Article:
Kroger “Compostable” Plates and Bowls California Class Action

This class action brings suit against the Kroger Company for a line of disposable plates and bowls, which Kroger markets as being compostable. The complaint alleges that they are not in fact compostable because they contain certain materials (PFAS) which do not break down and blend into the soil. On the contrary, the complaint says they contaminate any soil to which they are added, as well as any plants grown on that land or any livestock who graze there.

The class for this action is all persons who bought the products at issue in California during the applicable statute of limitations period.

The complaint defines a compostable item as “one that will entirely break down into usable compost.” According to the complaint, however, the Kroger plates and bowls will not, because they contain “significant amounts of perfluoroalkyl and polyfluoroalkyl substances, also known as PFAS.

The complaint says, “PFAS are known as forever chemicals because they do not break down over time.” They can therefore never “become part of usable compost.”

“Compost is used as soil-conditioning material or fertilizer,” the complaint says. When they are applied to soil, “they seep into and contaminate both land and water and then never leave. Once introduced into soil, PFAS contaminate crops grown in the soil and meat farmed from animals that graze there.”

Consumers seek out products that are environmentally friendly these days, including items that can be composted and added to soil rather than put into landfills. The complaint says, “These consumers are willing to pay more for such products, which often cost significantly more than non-compostable alternative products.” In fact, the complaint claims, the plates and bowls at issue do cost more than non-compostable plates and bowls.

Also, under California state law, it is “unlawful for any person to make any untruthful, deceptive, or misleading environmental marketing claim, whether explicit or implied.” In this context, an “environmental marketing claim” “includes any claim contained in the Guides for use Environmental Marketing Claims published by the Federal Trade Commission (the ‘Green Guides’).”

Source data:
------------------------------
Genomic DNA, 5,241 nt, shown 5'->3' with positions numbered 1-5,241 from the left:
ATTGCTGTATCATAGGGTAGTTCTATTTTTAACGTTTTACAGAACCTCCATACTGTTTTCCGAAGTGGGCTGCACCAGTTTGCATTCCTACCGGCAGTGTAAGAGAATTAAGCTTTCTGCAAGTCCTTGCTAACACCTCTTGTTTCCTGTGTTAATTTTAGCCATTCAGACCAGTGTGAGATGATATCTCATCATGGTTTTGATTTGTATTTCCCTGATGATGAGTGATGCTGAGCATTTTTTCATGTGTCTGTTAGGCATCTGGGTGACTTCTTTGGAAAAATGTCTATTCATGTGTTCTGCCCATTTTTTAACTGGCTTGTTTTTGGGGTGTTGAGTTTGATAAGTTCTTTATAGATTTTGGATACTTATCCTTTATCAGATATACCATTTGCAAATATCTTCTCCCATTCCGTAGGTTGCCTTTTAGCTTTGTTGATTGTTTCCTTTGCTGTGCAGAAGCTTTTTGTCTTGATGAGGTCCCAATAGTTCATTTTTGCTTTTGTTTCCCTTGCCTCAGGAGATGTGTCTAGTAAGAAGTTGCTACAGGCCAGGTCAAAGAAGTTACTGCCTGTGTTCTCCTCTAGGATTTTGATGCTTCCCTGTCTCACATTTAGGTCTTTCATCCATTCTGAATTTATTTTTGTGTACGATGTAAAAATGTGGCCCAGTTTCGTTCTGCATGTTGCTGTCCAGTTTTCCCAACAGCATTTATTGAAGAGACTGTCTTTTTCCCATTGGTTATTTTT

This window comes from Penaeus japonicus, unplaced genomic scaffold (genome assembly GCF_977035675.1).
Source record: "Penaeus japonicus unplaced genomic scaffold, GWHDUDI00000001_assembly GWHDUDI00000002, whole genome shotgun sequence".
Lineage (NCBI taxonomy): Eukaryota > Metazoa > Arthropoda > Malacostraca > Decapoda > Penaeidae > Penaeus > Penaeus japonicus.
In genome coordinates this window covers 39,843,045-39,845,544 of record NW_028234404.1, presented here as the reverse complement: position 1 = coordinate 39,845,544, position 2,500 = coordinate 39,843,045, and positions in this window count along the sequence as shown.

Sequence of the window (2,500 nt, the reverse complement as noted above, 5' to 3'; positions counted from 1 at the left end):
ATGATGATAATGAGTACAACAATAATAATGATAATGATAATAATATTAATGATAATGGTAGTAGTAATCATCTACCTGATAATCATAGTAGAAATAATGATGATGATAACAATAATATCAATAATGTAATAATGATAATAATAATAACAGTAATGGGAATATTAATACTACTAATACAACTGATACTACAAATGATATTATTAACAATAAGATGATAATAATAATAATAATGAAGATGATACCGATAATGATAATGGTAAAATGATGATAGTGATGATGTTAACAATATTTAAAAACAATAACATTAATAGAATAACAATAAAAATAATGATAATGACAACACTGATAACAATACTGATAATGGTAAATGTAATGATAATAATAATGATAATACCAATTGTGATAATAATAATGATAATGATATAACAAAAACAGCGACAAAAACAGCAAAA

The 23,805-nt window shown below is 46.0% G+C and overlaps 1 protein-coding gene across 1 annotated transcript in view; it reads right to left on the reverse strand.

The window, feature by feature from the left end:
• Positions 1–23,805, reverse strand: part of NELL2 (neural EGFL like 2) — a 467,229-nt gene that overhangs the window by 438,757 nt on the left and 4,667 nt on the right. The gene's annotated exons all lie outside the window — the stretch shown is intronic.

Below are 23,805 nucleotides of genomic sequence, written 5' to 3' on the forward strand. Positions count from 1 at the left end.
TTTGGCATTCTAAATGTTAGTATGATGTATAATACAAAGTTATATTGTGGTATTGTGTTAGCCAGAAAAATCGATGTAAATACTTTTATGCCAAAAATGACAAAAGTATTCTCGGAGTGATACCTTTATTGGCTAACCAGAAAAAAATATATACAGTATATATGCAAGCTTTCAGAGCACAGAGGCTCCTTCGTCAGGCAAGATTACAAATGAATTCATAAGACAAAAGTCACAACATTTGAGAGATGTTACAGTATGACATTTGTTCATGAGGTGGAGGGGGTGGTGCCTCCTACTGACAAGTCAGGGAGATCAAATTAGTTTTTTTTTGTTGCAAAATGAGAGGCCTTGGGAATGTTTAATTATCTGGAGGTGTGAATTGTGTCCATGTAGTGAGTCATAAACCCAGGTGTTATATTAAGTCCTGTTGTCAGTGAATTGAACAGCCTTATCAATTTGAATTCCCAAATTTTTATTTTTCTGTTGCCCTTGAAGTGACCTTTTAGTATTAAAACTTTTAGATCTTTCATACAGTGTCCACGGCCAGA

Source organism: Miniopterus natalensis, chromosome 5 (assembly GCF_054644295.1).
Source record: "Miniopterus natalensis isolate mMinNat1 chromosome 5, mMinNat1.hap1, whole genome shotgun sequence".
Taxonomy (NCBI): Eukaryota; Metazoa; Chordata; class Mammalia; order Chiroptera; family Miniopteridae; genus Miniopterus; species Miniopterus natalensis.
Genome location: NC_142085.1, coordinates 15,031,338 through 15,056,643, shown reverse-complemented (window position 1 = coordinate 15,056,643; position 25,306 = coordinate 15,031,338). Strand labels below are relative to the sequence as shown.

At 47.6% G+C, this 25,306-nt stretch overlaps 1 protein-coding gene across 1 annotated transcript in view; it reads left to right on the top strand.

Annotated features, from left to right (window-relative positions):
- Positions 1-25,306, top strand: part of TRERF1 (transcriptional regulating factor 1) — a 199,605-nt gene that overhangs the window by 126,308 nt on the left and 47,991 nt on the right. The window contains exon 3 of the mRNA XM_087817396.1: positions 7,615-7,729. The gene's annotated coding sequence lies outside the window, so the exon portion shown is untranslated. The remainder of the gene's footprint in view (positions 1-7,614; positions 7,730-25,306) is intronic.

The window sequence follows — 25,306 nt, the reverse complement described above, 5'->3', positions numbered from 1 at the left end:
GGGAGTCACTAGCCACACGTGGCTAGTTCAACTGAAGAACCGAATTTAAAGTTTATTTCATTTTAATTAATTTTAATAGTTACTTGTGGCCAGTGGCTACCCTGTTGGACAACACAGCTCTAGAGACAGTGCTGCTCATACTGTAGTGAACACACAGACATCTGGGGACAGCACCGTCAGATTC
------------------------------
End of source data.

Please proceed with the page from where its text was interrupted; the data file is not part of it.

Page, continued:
The complaint goes on to say, “Under the Green Guides, ‘[i]t is deceptive to misrepresent, directly or by implication, that a product or package is compostable.’” The complaint quotes this as part of the Code of Federal Regulations, as well as this: “A marketer claiming that an item is compostable should have competent and reliable scientific evidence that all the materials in the item will break down into, or otherwise become part of, usable compost … in a safe and timely manner … in an appropriate composting facility…”

Article Type: Lawsuit
Topic: Consumer

Most Recent Case Event

Kroger “Compostable” Plates and Bowls California Complaint

June 16, 2020

This class action brings suit against the Kroger Company for a line of disposable plates and bowls, which Kroger markets as being compostable. The complaint alleges that they are not in fact compostable because they contain certain materials (PFAS) which do not break down and blend into the soil. On the contrary, the complaint says they contaminate any soil to which they are added, as well as any plants grown on that land or any livestock who graze there.

Kroger “Compostable” Plates and Bowls California Complaint

Case Event History

Kroger “Compostable” Plates and Bowls California Complaint

June 16, 2020

This class action brings suit against the Kroger Company for a line of disposable plates and bowls, which Kroger markets as being compostable. The complaint alleges that they are not in fact compostable because they contain certain materials (PFAS) which do not break down and blend into the soil. On the contrary, the complaint says they contaminate any soil to which they are added, as well as any plants grown on that land or any livestock who graze there.

Kroger “Compostable” Plates and Bowls California Complaint
Tags: Breach of warranty, Deceptive Advertising, Deceptive Labels, Item Does Not Do What It Is Advertised to Do